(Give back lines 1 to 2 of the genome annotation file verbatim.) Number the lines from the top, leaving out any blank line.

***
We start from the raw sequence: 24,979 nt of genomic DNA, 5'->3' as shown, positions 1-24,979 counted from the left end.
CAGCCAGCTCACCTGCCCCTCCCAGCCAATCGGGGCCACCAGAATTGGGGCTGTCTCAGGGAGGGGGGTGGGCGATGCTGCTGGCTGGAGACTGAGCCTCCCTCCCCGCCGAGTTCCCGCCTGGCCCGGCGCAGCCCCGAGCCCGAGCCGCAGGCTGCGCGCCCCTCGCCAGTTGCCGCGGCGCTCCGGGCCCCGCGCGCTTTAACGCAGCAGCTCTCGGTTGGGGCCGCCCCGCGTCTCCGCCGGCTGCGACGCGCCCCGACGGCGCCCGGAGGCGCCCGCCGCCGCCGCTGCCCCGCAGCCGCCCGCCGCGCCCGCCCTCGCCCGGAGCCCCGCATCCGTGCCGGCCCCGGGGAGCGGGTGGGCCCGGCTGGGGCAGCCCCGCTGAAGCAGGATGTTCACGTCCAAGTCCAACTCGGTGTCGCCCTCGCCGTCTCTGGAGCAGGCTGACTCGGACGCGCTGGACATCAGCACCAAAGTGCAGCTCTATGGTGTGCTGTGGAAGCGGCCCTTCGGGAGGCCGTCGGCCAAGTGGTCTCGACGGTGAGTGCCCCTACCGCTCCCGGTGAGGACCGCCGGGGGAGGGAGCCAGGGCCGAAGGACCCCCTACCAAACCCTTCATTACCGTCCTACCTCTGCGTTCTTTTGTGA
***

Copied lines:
We start from the raw sequence: 24,979 nt of genomic DNA, 5'->3' as shown, positions 1-24,979 counted from the left end.
CAGCCAGCTCACCTGCCCCTCCCAGCCAATCGGGGCCACCAGAATTGGGGCTGTCTCAGGGAGGGGGGTGGGCGATGCTGCTGGCTGGAGACTGAGCCTCCCTCCCCGCCGAGTTCCCGCCTGGCCCGGCGCAGCCCCGAGCCCGAGCCGCAGGCTGCGCGCCCCTCGCCAGTTGCCGCGGCGCTCCGGGCCCCGCGCGCTTTAACGCAGCAGCTCTCGGTTGGGGCCGCCCCGCGTCTCCGCCGGCTGCGACGCGCCCCGACGGCGCCCGGAGGCGCCCGCCGCCGCCGCTGCCCCGCAGCCGCCCGCCGCGCCCGCCCTCGCCCGGAGCCCCGCATCCGTGCCGGCCCCGGGGAGCGGGTGGGCCCGGCTGGGGCAGCCCCGCTGAAGCAGGATGTTCACGTCCAAGTCCAACTCGGTGTCGCCCTCGCCGTCTCTGGAGCAGGCTGACTCGGACGCGCTGGACATCAGCACCAAAGTGCAGCTCTATGGTGTGCTGTGGAAGCGGCCCTTCGGGAGGCCGTCGGCCAAGTGGTCTCGACGGTGAGTGCCCCTACCGCTCCCGGTGAGGACCGCCGGGGGAGGGAGCCAGGGCCGAAGGACCCCCTACCAAACCCTTCATTACCGTCCTACCTCTGCGTTCTTTTGTGA